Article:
The Left’s Poverty of Good Cultural Criticism

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There’s a reason why I’ve been dedicating so much Internet to push back on bad, or just plain lazy, commentary on this season of Mad Men; and it’s not because I’m a slobbering fanboy (well, not solely because I’m a slobbering fanboy). Because the show is such a locus for cultural criticism right now, it’s a good jumping off point for discussing the condition of pop culture crit at large, especially left-oriented pop culture crit. And as you might be able to guess from my previous posts on the subject, I would evaluate that condition as, “pretty poor.”

Of course, not all the criticism I’ve been hitting comes from the left. Katie Roiphe is, well, Katie Roiphe; her whole shtick revolves around being “counterintuitive” enough to hook in her New York Times-reading audience, but still bland enough that her writing won’t actually challenge them on any level. As for the National Review piece, conservative criticism is just too easy a target (Big Hollywood, anyone?).

(Aside: I am being slightly unfair here. As with conservatism at large, there is some smart and interesting stuff going on around the margins, albeit from people who have been explicitly exiled from the tent. For example, I do enjoy right-leaning libertarian Peter Suderman’s movie reviews.)

But the left could stand to learn some cautionary lessons from the right’s excesses. For example: their complete subjugation of art to ideology, so that every work of film and literature is evaluated on the basis of how conservative it is. This is little more than aesthetic Stalinism, and it’s why evidently sentient, self-aware human beings will sometimes end up championing Red Dawn as a cinematic masterpiece.

On the left, we have not done much better, and Mad Men is a perfect example of what went wrong; rather than being dug into as the rich subject for literary criticism it is, it’s been batted around like an ideological tetherball. Are the female characters sufficiently feminist? Does this show glorify drinking and adultery? Is Christina Hendricks too sexy or not sexy enough? And so on. It’s criticism by checklist.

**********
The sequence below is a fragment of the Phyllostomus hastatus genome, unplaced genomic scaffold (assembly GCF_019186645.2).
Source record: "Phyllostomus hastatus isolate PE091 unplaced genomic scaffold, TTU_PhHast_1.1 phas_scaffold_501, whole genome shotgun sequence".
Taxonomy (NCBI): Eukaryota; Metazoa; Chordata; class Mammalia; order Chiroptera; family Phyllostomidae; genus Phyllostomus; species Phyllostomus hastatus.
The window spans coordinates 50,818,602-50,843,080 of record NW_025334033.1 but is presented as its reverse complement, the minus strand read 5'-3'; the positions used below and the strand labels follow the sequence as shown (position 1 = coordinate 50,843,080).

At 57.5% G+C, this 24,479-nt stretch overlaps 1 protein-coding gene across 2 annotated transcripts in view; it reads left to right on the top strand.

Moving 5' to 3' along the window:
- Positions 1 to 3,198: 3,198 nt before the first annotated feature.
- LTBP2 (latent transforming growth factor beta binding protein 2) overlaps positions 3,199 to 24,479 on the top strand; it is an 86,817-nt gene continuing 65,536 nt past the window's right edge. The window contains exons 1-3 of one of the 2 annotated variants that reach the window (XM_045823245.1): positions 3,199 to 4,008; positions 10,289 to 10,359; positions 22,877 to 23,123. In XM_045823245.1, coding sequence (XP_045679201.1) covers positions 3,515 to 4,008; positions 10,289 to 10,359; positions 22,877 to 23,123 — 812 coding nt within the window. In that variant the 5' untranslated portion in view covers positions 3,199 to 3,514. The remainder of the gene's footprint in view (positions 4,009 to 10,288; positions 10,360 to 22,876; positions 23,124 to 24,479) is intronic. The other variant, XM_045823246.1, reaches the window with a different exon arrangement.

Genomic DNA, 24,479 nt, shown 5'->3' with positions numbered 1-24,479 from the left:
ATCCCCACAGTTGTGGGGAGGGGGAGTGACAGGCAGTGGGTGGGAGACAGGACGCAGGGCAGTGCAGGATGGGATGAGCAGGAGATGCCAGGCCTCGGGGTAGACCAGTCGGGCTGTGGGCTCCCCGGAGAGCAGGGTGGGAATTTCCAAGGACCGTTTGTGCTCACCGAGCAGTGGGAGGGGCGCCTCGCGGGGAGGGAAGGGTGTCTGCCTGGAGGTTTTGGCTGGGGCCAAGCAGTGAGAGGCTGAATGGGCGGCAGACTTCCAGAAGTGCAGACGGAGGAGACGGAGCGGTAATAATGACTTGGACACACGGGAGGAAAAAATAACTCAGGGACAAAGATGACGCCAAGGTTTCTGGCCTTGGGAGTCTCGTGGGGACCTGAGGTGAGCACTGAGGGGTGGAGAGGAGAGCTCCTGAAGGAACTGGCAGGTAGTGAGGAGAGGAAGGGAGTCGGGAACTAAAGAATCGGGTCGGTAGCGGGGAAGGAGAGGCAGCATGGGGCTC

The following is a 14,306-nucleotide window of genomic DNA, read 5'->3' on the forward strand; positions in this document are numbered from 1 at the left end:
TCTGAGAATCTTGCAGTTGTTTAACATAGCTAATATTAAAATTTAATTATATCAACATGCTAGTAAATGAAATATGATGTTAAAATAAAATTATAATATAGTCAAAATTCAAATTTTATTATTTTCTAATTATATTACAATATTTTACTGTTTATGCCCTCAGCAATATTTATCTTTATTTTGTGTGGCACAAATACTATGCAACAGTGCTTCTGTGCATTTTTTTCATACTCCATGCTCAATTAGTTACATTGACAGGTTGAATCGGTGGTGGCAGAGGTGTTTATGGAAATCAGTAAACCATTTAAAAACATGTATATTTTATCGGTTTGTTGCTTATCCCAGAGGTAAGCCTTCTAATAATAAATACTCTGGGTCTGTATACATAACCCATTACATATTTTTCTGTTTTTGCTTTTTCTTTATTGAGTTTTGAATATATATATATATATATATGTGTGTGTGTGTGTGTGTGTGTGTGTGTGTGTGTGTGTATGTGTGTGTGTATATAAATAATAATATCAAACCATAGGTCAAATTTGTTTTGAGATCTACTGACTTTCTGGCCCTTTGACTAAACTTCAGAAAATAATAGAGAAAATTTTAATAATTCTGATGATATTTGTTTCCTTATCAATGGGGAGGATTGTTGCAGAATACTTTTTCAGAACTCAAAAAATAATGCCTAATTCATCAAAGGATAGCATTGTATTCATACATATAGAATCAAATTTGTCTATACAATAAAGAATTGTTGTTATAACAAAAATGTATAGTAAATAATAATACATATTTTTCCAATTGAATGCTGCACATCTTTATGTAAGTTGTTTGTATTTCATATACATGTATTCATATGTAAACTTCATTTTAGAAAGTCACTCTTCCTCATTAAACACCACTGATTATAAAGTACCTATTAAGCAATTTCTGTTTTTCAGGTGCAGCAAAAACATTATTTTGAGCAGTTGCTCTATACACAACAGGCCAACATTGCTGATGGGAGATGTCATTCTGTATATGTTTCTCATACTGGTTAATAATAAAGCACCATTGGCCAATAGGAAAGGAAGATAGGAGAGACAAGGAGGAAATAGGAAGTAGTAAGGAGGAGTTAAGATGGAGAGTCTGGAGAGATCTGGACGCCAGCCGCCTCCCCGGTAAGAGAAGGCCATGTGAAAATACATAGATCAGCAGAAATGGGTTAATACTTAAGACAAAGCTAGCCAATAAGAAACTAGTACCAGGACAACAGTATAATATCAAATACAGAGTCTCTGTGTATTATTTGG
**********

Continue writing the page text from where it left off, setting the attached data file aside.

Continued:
There is obvious merit to evaluating the gender politics of a work of art, but only if we acknowledge some shades in tone a little more subtle than sexist/anti-sexist. And besides, treating any work of art as if how it approaches these questions is the whole conversation is ludicrous. The anti-Semitism on display in The Great Gatsby, The Sun Also Rises, and The Merchant of Venice is, in all three cases, contemptible; but no one who claims to respect and appreciate literature should ever deign to classify The Merchant of Venice as “an anti-Semitic play,” as if every single line of dialogue was just another morsel of crude, anti-Jewish invective. Doing so would constrict our understanding of the play’s considerable merits; and, indeed, our understanding of ourselves, and art itself.

The same goes for popular culture. It’s not enough to say, “This movie is good because it features strong female characters.” That may be a part of what makes it good, yes—but as I wrote in my previous post, real art is less about answers that it is about impossible questions. Good criticism grapples with those questions, and, in doing so, challenges the critic’s most deeply held principles. Maybe one day, we’ll see more of that on the left and fewer of these dull-as-rocks reaffirmations of our policy positions.

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